Wednesday, October 2, 2019

Risky Business

Business ownership involves risk. We all know that, but how much risk is too much risk? One's risk-tolerance is usually expressed, at least initially, as a qualitative statement about what one's "gut" says; something like "moderate", or "limited". Arguably, such statements are about as useful as a milk-bucket under a bull. So, the CISSP Common Body of Knowledge proposes a few quantitative formulas to help us out. Introducing the "Single Loss Expectancy" (SLE) and the "Annualized Loss Expectancy" (ALE).

Simply put, the SLE is the potential cost of a single event, and the ALE is the cost of such an event spread across all the years between events. Such formulas appeal to the executive members of organizations because they give actual numbers that can be used in making "fact-based" decisions. So, the cost of a particular event is $x, and the event can be reasonably expected to occur every y years. Your ALE becomes $x/y. Nice. Clean. Simple. Now we know what our risk on that given event will cost, and we can factor its management into the budget. Or can we?

Risk Management generally applies one or more of four strategies: Avoidance, Acceptance, Transference, and/or Mitigation. Avoidance means not doing whatever leads to the event in question. If the event is the loss of the entire executive team in a transportation accident, the risk can be avoided by not allowing the c-suite to travel at the same time. But if the risk is a breach of the computer network, deciding not to use networked computers may not be a viable solution. Acceptance means what you would expect; yes, there's a risk to the c-suite all traveling together, we acknowledge that risk but will keep doing it. This is an informed decision, no action required. Transference is making some other arrangement so that the risk is addressed in some other way. Buying what is known as Key-man Insurance on the entire c-suite would transfer the risk of them all being lost at sea to the insurance company (though I doubt this would be practical). Finally, mitigation is the handling of the risk. If the executive team never travel together, the risk of an empty c-suite due to a transportation accident is mitigated, though maybe not eliminated. Calculating the SLE of a particular threat is a natural part of the lead-up to a risk management plan. In order to determine a useful SLE however, one had better make sure the scope of the risk is adequately analysed.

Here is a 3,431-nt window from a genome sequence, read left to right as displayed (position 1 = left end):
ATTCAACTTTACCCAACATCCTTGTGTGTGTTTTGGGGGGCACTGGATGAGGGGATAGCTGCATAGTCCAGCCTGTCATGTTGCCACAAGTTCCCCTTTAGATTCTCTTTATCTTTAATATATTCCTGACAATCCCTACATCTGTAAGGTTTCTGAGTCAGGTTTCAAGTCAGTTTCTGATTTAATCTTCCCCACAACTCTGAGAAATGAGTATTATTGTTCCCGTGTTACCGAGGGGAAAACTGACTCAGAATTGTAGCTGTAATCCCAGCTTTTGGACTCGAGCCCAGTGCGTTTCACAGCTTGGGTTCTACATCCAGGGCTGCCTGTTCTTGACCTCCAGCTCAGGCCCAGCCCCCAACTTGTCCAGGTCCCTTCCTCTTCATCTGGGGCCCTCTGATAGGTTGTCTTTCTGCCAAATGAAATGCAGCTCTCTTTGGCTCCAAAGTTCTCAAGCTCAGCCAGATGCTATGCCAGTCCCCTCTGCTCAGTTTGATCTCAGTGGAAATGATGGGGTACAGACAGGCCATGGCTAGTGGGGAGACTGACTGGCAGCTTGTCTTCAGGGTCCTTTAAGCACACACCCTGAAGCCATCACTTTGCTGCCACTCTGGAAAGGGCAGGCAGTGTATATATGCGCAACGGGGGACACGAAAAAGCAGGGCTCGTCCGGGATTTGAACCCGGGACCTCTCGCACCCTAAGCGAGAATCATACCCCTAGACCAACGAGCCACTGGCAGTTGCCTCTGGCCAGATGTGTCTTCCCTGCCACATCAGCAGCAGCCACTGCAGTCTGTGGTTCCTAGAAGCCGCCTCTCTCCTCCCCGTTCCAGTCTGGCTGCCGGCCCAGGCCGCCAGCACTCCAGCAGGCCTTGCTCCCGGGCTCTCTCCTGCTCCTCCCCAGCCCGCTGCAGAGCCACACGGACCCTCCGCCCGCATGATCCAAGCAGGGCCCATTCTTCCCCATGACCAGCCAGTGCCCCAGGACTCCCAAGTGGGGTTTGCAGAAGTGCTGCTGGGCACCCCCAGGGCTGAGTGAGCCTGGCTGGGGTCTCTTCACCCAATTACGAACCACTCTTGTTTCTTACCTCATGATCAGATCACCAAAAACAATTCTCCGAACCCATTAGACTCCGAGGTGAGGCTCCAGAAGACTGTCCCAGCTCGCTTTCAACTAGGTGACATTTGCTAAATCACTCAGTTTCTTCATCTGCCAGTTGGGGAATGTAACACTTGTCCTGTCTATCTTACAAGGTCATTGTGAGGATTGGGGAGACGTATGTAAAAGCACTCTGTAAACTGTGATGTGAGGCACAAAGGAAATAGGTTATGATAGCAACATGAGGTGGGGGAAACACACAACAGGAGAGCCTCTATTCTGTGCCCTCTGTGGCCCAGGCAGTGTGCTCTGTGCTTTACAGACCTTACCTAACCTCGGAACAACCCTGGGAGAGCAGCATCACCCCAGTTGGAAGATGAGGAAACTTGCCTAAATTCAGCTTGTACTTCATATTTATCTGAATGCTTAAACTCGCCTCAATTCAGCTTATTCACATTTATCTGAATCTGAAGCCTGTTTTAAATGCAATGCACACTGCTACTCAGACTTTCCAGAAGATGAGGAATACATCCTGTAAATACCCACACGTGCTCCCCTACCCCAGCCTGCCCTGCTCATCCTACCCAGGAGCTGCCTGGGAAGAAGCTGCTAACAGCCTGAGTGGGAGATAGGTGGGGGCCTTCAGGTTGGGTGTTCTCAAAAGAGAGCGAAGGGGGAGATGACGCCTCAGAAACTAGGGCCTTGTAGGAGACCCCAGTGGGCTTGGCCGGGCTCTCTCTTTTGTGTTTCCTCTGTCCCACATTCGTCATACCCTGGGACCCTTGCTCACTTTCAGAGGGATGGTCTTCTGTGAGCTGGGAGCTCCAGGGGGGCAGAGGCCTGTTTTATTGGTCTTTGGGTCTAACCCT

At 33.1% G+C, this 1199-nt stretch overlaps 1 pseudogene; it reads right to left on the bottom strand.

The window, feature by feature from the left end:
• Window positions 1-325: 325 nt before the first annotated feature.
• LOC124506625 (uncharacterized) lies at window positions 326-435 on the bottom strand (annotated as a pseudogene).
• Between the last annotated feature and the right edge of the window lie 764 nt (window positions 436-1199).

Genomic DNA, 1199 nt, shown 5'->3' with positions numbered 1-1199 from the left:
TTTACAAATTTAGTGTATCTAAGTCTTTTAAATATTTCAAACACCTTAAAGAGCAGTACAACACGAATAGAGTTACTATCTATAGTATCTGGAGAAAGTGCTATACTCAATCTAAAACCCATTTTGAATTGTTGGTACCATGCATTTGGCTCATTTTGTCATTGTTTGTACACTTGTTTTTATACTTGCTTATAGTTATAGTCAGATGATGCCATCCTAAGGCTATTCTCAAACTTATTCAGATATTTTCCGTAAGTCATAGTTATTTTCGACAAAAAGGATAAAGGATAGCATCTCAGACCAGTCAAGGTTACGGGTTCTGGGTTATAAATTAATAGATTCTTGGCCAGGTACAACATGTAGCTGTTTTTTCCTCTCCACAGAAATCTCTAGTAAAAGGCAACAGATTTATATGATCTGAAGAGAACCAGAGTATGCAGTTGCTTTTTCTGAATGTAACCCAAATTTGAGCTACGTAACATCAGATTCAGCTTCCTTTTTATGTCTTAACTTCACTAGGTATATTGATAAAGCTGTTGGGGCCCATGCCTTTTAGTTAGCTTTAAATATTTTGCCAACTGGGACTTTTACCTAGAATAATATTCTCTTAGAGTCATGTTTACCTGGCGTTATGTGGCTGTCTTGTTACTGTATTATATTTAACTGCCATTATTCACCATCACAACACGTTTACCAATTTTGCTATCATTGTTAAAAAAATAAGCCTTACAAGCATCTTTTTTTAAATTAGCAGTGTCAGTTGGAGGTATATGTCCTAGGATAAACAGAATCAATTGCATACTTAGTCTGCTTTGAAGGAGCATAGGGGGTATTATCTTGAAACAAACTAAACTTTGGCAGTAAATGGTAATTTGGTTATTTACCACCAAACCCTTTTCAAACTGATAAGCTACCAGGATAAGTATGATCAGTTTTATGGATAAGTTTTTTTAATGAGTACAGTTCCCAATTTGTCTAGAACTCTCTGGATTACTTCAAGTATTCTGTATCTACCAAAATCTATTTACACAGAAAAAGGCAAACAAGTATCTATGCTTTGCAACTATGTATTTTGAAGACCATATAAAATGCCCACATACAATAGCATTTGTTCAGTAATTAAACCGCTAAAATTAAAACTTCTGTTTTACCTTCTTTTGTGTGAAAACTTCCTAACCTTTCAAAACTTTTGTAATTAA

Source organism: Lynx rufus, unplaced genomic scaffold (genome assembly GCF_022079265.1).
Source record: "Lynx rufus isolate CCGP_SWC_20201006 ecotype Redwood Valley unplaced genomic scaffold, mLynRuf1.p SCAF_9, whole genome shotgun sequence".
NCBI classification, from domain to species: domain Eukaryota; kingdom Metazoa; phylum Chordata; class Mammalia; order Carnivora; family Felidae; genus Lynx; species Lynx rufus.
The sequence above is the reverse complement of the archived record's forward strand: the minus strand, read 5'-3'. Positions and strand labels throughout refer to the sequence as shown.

As mentioned earlier, identifying the ALE is the process of determining how much a risk might cost over a given number of years. Common wisdom would say don't spend more than that amount trying to manage the risk. Furthermore, the more efficiently and effectively one can manage a risk, the better. The challenge however, is in accurately identifying all the composite parts of the risk event. Obviously, some risks have fewer moving parts than others. In the world of Cyber-security the knock on effects of an event can quickly become bigger than the event itself.

A case-in-point is the story of Danish hearing aid manufacturer Demant. On September 30th, ZDNet published the story discussing how a ransomware attack on Demant has cost the company $95M in one month. According to the story, Demant announced their trouble on the third of September, and by the publication date had not yet fully recovered. To be fair, I wouldn't begin to suggest that I know all that took place in this story, and admit that I am comfortably playing armchair analyst. However, I will make a few observations here as a thought experiment with the aim to help my readers avoid similar situations.